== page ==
[QODLink]
Europe

Italy pledges to fix up Pompeii

Cash to repair rain-damaged World Heritage site to be released following anger over slow pace of EU-backed restoration.

Last updated: 04 Mar 2014 20:48
Email Article
Print Article
Share article
Send Feedback

Italy is to unblock about $2.8 million to save the long-neglected Roman ruins of Pompeii after rain caused further damage to the UNESCO World Heritage landmark.

The Italian culture minister, Dario Franceschini said on tuesday that he was "unblocking many measures which will get the machine working" amid anger about the slow pace of a multi-million EU-backed project to restore the site.

Franceschini's statement came after the Temple of Venus and the walls of a tomb and shop in the archaeological site near Naples were damaged by rainfall on Sunday and Monday.

The EU regional policy commissioner, Johannes Hahn, said that "every collapse is a huge defeat" and urged Italy "to take care of Pompeii, because it is emblematic not only for Europe but also for the world".

Franceschini stressed that the EU "can be sure that Italy is taking care of Pompeii, both in terms of emergency measures and in the long term".

In addition to the $2.8 million, Rome has also proposed a deal with the aerospace company, Finmeccanica, to use some of its satellite technology for site maintenance and weather warnings.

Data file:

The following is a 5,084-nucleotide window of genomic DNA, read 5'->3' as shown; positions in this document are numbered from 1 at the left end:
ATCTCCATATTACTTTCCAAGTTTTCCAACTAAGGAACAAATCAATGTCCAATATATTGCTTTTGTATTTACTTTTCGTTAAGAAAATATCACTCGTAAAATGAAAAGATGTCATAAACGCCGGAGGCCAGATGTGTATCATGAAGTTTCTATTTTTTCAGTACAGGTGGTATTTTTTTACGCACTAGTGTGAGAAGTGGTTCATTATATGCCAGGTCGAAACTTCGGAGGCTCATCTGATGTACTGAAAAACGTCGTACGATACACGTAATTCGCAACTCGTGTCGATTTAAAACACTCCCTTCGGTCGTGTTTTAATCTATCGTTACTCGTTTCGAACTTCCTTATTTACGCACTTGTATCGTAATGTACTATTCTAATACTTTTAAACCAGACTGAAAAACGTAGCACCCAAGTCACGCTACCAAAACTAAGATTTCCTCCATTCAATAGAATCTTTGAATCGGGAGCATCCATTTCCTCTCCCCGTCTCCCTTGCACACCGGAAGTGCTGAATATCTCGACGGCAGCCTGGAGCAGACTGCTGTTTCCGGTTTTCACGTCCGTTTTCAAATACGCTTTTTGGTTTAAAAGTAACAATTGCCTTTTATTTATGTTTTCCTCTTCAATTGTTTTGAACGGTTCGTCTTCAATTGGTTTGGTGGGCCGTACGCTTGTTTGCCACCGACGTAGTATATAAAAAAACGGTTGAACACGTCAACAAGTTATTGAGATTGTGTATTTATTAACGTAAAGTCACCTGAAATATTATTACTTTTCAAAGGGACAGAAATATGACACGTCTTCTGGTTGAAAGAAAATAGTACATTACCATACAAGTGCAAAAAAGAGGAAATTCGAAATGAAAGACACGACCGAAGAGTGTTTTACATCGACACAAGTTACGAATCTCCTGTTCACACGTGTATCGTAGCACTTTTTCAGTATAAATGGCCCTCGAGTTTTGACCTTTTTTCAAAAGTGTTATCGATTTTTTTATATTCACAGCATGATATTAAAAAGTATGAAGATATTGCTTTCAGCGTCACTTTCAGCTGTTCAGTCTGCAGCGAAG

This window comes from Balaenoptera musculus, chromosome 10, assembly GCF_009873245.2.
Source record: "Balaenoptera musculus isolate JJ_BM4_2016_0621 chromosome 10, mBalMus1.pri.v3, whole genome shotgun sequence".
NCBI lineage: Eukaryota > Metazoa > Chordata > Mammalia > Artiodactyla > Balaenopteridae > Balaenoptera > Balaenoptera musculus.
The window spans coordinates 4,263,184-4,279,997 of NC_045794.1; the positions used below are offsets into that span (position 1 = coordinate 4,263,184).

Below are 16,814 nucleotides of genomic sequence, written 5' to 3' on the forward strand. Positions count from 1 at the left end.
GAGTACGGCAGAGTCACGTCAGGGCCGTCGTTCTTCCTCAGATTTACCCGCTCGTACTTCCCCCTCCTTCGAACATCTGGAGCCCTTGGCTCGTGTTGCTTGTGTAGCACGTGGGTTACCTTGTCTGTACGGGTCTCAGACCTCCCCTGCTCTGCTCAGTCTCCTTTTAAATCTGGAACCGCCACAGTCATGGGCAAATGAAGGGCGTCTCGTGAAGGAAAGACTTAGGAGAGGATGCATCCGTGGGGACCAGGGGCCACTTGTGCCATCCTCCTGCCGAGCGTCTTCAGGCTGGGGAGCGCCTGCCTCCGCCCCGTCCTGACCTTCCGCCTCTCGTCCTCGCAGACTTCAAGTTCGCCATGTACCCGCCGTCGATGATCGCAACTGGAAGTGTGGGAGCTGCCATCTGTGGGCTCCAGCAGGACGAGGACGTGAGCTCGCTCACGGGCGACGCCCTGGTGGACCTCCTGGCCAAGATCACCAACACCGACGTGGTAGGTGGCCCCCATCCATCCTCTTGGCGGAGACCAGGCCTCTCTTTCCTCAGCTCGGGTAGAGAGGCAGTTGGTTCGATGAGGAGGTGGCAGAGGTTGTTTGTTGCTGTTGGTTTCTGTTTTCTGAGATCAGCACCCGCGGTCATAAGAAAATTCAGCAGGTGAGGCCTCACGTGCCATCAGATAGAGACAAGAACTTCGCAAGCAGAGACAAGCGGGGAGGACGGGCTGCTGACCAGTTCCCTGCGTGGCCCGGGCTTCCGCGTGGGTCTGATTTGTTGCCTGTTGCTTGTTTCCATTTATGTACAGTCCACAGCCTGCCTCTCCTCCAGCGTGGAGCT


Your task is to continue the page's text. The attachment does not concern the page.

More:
Last year, conservation workers began a $144-million makeover of Pompeii, funded by the EU to the tune of $57.4 million.

But according to the Corriere della Sera daily, only $807,000 - just 0.56 per cent of the funds - has been spent so far.

The project is seen as crucial to the survival of Pompeii after a series of collapses at the 44-hectare site in the shadow of Mount Vesuvius - the volcano that destroyed the city in 79 AD.

263

Source:
AFP
Email Article
Print Article
Share article
Send Feedback
Topics in this article
People
Country
City
Organisation
Featured on Al Jazeera
Your chance to be an investigative journalist in Al Jazeera’s new interactive game.
An innovative rehabilitation programme offers Danish fighters in Syria an escape route and help without prosecution.
Street tension between radical Muslims and Holland's hard right rises, as Islamic State anxiety grows.
Take an immersive look at the challenges facing the war-torn country as US troops begin their withdrawal.
Featured
Private citizens take initiative to help 'irregular' migrants, accusing governments of excessive focus on security.
Indonesia's cassava plantations are being killed by mealybugs, and thousands of wasps will be released to stop them.
Violence in Ain al-Arab has prompted many Kurdish Syrians to flee to Turkey, but others are returning to battle ISIL.
Unelected representatives quietly iron out logistics of massive TPP and TTIP deals among US, Europe, and Asia-Pacific.
Led by students concerned for their future with 'nothing to lose', it remains to be seen who will blink first.